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date: 20 October 2019

  • Charlotte Heth
  •  and Karen Faye Taborn

Native American group of Creek origin formerly referred to as the Lower Creek. They began to migrate from their towns in the present state of Georgia into northern Florida in the early 18th century. Increasing conflicts with Anglo-Americans led the majority of Seminoles to relocate to Indian Territory (present-day Oklahoma) in the 1830s where they continue to share some of their music and ceremonies with the nearby Creek Indians today. The remaining Seminoles presently reside in the Everglades and the Big Cypress Swamp region of Florida.

In Florida, Seminole music includes songs associated with treatment of the sick, with success in hunting or ball games, and with various stories and legends; and other songs that are used to accompany the Corn Dance, Hunting Dance, social dances, and other events (Densmore, 1956). Musical instruments include coconut-shell hand rattles used by men, turtle-shell and tin-can leg rattles worn by women, water-drums and knee drums made of cypress (both played by men), and flutes. In Oklahoma, all types of song and all instruments but the knee drum are used by the Seminole.

The Corn Dance (called the Green Corn Dance or Busk by the Creek) encompasses medicinal and magical songs and prayers, stately ceremonial chants and dances, and more lively social dances. The last two of these categories require interaction between leader and chorus, either in strict alternation, as in the Stomp dance, with the leader or leaders beginning and the chorus following in unison, or with prescribed choral responses, such as interspersed shouts and cries or terminal phrases.

Some songs are grouped together in cycles for ceremonial purposes. For example, four Buffalo Dance songs, together with various prescribed introductions, transitions, responses, and endings, constitute a set of choreographic and ceremonial instructions.

Seminole music, which is principally vocal, includes both words and vocables; it is undulating and slightly descending in overall melodic contour, and is mostly responsorial. Many scales and modes are used, with two (in ceremonial chants) to seven or more pitches (in long song cycles); pentatonic scales predominate. Although both duple and triple meter are used, the most important organizing principle is isorhythm, a device that lends itself well to the oral tradition.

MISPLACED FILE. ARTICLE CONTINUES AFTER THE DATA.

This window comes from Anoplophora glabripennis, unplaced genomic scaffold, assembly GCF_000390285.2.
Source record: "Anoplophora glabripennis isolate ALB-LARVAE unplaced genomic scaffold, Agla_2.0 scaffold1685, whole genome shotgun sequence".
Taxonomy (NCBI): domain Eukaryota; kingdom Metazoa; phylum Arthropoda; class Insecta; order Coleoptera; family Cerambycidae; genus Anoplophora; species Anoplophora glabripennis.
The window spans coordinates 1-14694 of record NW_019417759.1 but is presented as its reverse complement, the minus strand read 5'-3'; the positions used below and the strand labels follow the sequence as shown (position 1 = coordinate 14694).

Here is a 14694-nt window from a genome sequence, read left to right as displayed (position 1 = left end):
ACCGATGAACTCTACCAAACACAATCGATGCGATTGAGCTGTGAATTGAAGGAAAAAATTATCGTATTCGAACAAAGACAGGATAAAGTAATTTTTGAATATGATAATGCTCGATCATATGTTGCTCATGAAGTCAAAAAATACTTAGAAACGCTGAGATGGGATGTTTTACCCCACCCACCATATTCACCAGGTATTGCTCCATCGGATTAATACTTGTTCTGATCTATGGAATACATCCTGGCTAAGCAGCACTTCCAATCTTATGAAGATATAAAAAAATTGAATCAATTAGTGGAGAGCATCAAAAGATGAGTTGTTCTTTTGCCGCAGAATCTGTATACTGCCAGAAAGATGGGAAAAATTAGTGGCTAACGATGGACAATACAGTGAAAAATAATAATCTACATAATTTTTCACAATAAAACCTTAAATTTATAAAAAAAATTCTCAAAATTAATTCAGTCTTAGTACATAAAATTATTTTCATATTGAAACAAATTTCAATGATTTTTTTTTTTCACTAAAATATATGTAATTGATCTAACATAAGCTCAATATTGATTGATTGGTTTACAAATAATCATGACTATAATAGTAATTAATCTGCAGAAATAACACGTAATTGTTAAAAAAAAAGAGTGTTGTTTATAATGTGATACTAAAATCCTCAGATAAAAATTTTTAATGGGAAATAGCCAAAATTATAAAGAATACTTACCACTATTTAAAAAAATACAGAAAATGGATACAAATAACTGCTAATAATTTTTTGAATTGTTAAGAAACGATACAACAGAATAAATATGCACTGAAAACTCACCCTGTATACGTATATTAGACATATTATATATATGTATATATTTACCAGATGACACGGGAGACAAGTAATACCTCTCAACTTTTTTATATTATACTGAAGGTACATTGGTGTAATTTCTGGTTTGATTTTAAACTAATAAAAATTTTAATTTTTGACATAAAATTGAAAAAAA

By the middle of the 19th century Oklahoma Seminole Christians were singing hymns initially developed in the 1830s by Western Presbyterian missionaries and Creek interpreters. Indigenous retentions in hymns and hymn performance include use of the Creek/Seminole Muskogee language comprising key indigenous concepts such as a song leader who leads the congregation into hymns and the architectural structure of the churches that reflect the layout of Creek and Seminole ceremonial grounds. In the 20th century additional syncretic developments involved performances by Seminoles at pan-Indian powwows. (See also Powwow.)


Songs of the Seminole Indians of Florida, recorded 1931–3 by F. Densmore (1972, Folkways)Beautiful Beyond: Christian Songs in Native Languages (2005, Folkways)


  • M. Moore-Willson: The Seminoles of Florida (New York, 1896)
  • F. Densmore: Seminole Music (Washington, DC, 1956)
  • C. Heth: Review of Songs of the Seminole Indians of Florida, EM, xix (1975), 336
  • G.P. Murdock and T.J. O’Leary: Ethnographic Bibliography of North America (New Haven, CT, 1975)
  • J.M. Schultz: The Seminole Baptist Churches of Oklahoma: Maintaining a Traditional Community (Norman, OK, 1999)
  • K.F. Taborn: Momis Komet (“We will endure”): The Indigenization of Christian Hymn Singing by Creek and Seminole Indians (thesis, CUNY, Hunter College, 2004)
The English Madrigal School, rev. as The English Madrigalists